Langton, Thomas (DNB00)
|←Langton, Stephen||Dictionary of National Biography, 1885-1900, Volume 32
LANGTON, THOMAS (d. 1501), bishop of Winchester and archbishop-elect of Canterbury, was born at Appleby in Westmoreland, and educated by the Carmelite friars there. He matriculated at Queen's College, Oxford, but soon removed to Cambridge, probably to Clare Hall, on account of the plague. In 1461 he was elected fellow of Pembroke Hall, serving as proctor in 1462. While at Cambridge he took both degrees in canon law, and was afterwards incorporated in them at Oxford. In 1464 he left the university, and some time before 1476 was made chaplain to Edward IV. Langton was in high favour with the king, who trusted him much, and sent him on various important embassies. In 1467 he went as ambassador to France, and as king's chaplain was sent to treat with Ferdinand, king of Castile, on 24 Nov. 1476. He visited France again on diplomatic business on 30 Nov. 1477, and on 11 Aug. 1478, in order to conclude the espousals of Edward's daughter Elizabeth and Charles, son of the French king. Two years later he was sent to demand the fulfilment of this marriage treaty, but the prince, now Charles VIII, king of France, refused to carry it out, and the match was broken off.
Meanwhile Langton received much ecclesiastical preferment. In 1478 he was made treasurer of Exeter, prebendary of St. Decuman's, Wells Cathedral, and about the same time master of St. Julian's Hospital, Southampton, a post which he still retained twenty years later. He was presented on 1 July 1480 to All Hallows Church, Bread Street, and on 14 May 1482 to All Hallows, Lombard Street, city of London, also becoming prebendary of North Kelsey, Lincoln Cathedral, in the next year. Probably by the favour of Edward V, who granted him the temporalities of the see on 21 May, Langton was advanced in 1483 to the bishopric of St. Davids; the papal bull confirming the election is dated 4 July, and he was consecrated in August. Langton's prosperity did not decline with Edward's deposition. He was sent on an embassy to Rome and to France by Richard III, who translated him to the bishopric of Salisbury by papal bull dated 8 Feb. 1485. Langton was also elected provost of Queen's College, Oxford, on 6 Dec. 1487 (Wood gives the date as about 1483), a post which he seems to have retained till 1495. He was a considerable benefactor to the college, where he built some new sets of rooms and enlarged the provost's lodgings. In 1493 Henry VII transferred him from Salisbury to Winchester, a see which had been vacant over a year. During the seven years that he was bishop of Winchester Langton started a school in the precincts of the palace, where he had youths trained in grammar and music. He was a good musician himself, used to examine the scholars in person, and encourage them by good words and small rewards. Finally, a proof of his ever-increasing popularity, Langton was elected archbishop of Canterbury on 22 Jan. 1501, but died of the plague on the 27th, before the confirmation of the deed. He was buried in a marble tomb within ‘a very fair chapel’ which he had built south of the lady-chapel, Winchester.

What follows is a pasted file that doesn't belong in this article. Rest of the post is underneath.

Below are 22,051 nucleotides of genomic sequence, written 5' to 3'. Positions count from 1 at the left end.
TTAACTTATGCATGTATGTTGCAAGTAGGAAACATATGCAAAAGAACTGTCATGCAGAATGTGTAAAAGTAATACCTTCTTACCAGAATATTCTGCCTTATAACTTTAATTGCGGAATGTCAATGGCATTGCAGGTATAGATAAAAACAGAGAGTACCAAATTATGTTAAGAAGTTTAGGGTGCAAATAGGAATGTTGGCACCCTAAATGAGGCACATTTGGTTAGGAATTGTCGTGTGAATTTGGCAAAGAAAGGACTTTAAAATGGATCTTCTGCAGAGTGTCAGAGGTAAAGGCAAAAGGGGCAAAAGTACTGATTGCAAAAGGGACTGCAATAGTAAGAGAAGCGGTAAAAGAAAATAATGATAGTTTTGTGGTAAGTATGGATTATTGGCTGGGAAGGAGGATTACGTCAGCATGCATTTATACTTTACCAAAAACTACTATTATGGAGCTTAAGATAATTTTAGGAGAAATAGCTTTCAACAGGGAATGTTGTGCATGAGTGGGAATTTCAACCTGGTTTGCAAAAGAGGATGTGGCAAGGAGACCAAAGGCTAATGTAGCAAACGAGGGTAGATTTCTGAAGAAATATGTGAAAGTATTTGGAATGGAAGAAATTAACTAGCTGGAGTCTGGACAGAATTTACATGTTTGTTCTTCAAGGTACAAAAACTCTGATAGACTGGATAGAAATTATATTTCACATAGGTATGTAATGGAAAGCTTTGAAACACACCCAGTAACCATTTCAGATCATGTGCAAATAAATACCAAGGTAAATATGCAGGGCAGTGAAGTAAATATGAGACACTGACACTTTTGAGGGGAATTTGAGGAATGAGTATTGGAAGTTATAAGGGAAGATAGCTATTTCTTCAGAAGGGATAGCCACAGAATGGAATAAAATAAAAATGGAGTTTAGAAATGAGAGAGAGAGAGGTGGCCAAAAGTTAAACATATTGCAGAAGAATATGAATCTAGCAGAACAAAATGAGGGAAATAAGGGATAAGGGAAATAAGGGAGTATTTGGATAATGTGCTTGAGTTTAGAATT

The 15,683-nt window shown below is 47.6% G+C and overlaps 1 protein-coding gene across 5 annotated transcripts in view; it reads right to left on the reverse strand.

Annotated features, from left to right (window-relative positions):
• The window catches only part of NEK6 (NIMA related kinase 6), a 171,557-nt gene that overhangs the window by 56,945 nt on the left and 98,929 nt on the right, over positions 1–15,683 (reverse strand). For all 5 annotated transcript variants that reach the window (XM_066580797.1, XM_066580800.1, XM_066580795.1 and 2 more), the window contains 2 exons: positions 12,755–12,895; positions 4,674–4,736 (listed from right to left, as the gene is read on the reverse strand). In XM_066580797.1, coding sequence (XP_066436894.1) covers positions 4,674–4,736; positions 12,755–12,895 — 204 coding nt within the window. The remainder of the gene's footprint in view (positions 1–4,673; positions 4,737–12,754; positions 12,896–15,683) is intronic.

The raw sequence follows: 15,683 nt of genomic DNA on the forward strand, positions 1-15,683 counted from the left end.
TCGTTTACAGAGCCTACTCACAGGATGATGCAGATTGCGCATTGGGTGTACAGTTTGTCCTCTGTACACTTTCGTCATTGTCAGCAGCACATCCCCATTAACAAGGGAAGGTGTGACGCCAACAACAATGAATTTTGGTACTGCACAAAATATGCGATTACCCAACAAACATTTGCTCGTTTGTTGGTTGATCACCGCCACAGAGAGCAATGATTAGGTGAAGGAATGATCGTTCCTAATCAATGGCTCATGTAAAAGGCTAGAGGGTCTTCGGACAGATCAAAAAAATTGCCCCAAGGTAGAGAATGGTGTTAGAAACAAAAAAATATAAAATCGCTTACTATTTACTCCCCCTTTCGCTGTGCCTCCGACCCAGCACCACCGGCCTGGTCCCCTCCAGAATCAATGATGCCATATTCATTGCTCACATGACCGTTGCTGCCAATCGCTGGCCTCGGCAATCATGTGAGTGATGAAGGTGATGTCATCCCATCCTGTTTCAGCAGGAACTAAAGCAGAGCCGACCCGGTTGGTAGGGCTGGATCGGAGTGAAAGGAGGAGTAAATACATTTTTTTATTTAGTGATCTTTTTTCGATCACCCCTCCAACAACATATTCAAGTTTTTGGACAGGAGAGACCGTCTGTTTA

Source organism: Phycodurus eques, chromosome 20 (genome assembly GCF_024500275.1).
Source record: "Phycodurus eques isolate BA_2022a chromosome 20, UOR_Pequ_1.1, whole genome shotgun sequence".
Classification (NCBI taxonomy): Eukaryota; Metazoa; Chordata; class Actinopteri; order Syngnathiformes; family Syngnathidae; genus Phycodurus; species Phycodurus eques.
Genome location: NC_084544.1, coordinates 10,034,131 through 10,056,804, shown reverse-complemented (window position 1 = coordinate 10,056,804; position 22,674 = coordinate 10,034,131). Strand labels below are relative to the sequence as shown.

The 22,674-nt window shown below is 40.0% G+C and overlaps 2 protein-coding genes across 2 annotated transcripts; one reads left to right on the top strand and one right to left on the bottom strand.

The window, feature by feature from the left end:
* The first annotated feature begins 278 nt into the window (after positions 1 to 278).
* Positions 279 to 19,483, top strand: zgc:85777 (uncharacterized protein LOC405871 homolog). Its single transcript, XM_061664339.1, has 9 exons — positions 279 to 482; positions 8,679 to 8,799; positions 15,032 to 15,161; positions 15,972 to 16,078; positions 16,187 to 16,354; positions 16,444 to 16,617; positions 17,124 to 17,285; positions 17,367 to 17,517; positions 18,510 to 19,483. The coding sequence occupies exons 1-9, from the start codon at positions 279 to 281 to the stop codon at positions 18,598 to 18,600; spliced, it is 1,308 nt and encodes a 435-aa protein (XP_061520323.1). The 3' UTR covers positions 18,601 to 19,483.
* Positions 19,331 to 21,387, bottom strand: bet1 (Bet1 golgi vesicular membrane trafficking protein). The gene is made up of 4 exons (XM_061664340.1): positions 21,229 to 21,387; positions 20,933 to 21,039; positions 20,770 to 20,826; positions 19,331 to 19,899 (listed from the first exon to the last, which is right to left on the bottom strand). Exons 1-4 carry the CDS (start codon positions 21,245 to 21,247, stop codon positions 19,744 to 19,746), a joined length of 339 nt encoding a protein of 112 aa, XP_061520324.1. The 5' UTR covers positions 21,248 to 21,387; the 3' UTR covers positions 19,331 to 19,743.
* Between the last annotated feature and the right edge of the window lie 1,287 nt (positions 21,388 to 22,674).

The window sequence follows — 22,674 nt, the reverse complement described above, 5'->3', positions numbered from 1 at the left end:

Before his death he had given 10/. towards the erection of Great St. Mary's Church, Cambridge, and in 1497 a drinking-cup, weighing 67 oz., called the 'Anathema Cup,' to Pembroke Hall. This is the oldest extant hanap or covered cup that is hall-marked. By his will, dated 16 Jan. 1501, Langton left large sums of money to the priests of Clare Hall, Cambridge, money and vestments to the fellows and priests of Queen's College, Oxford, besides legacies to the friars at both universities, and to the Carmelites at Appleby. To his sister and her husband, Rowland Machel, lands (probably the family estates) in Westmoreland and two hundred marks were bequeathed. An annual pension of eight marks was set aside to maintain a chapel at Appleby for a hundred years to pray for the souls of Langton, his parents, and all the faithful deceased at Appleby. A nephew, Robert Langton, also educated at Queen's College, Oxford, according to Wood, left money to that foundation with which to found a school at Appleby.[Lansd. MS. 978, f. 12; Cole MS. 26, f. 240; Godwin's Cat. of Bishops, pp. 191, 284; Godwin, De Præsul. Angl. (Richardson), p. 295; Wood's Athenæ (Bliss), ii. 688; Wood's Colleges and Halls (Gutch), i. 147; Cooper's Athenæ Cantabr. i. 4; Le Neve's Fasti, i. 24, 196, 414, ii. 198; Syllabus of Rymer's Fœdera, ii. 708, 709, 710, 712, 714, 715; Grants of King Edward V (Camd. Soc.), pp. xxix, lxiv, 2, 37; Newcourt's Repertorium, i. 245; Willis's Cathedrals (Lincoln), p. 229; Hawes's Framlingham, p. 217; Smith's College Plate, pp. 6, &c.]